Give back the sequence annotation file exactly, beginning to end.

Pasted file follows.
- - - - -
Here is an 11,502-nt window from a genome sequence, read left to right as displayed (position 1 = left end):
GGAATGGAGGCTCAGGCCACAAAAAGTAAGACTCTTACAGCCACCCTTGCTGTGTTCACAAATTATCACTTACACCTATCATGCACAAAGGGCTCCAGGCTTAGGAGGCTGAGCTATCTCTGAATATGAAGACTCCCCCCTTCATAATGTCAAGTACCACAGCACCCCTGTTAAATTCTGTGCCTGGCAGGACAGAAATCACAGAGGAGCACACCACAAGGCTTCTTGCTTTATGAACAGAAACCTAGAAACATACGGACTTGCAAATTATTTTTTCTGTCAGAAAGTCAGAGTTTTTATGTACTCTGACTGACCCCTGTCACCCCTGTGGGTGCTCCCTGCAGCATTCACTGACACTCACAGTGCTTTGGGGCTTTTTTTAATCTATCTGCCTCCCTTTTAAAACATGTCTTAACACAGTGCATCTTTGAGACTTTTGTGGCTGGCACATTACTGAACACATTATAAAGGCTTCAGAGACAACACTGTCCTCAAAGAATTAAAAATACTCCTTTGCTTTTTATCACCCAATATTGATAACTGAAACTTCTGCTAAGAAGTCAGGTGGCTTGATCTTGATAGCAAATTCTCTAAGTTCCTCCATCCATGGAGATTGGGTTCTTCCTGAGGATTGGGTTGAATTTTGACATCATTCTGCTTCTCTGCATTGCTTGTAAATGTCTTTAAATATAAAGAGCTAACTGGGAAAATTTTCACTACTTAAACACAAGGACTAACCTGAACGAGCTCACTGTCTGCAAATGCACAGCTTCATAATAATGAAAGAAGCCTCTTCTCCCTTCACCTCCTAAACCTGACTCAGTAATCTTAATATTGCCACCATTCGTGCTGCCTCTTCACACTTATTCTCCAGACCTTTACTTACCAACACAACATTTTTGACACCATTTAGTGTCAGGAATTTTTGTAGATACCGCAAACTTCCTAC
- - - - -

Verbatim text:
Here is an 11,502-nt window from a genome sequence, read left to right as displayed (position 1 = left end):
GGAATGGAGGCTCAGGCCACAAAAAGTAAGACTCTTACAGCCACCCTTGCTGTGTTCACAAATTATCACTTACACCTATCATGCACAAAGGGCTCCAGGCTTAGGAGGCTGAGCTATCTCTGAATATGAAGACTCCCCCCTTCATAATGTCAAGTACCACAGCACCCCTGTTAAATTCTGTGCCTGGCAGGACAGAAATCACAGAGGAGCACACCACAAGGCTTCTTGCTTTATGAACAGAAACCTAGAAACATACGGACTTGCAAATTATTTTTTCTGTCAGAAAGTCAGAGTTTTTATGTACTCTGACTGACCCCTGTCACCCCTGTGGGTGCTCCCTGCAGCATTCACTGACACTCACAGTGCTTTGGGGCTTTTTTTAATCTATCTGCCTCCCTTTTAAAACATGTCTTAACACAGTGCATCTTTGAGACTTTTGTGGCTGGCACATTACTGAACACATTATAAAGGCTTCAGAGACAACACTGTCCTCAAAGAATTAAAAATACTCCTTTGCTTTTTATCACCCAATATTGATAACTGAAACTTCTGCTAAGAAGTCAGGTGGCTTGATCTTGATAGCAAATTCTCTAAGTTCCTCCATCCATGGAGATTGGGTTCTTCCTGAGGATTGGGTTGAATTTTGACATCATTCTGCTTCTCTGCATTGCTTGTAAATGTCTTTAAATATAAAGAGCTAACTGGGAAAATTTTCACTACTTAAACACAAGGACTAACCTGAACGAGCTCACTGTCTGCAAATGCACAGCTTCATAATAATGAAAGAAGCCTCTTCTCCCTTCACCTCCTAAACCTGACTCAGTAATCTTAATATTGCCACCATTCGTGCTGCCTCTTCACACTTATTCTCCAGACCTTTACTTACCAACACAACATTTTTGACACCATTTAGTGTCAGGAATTTTTGTAGATACCGCAAACTTCCTAC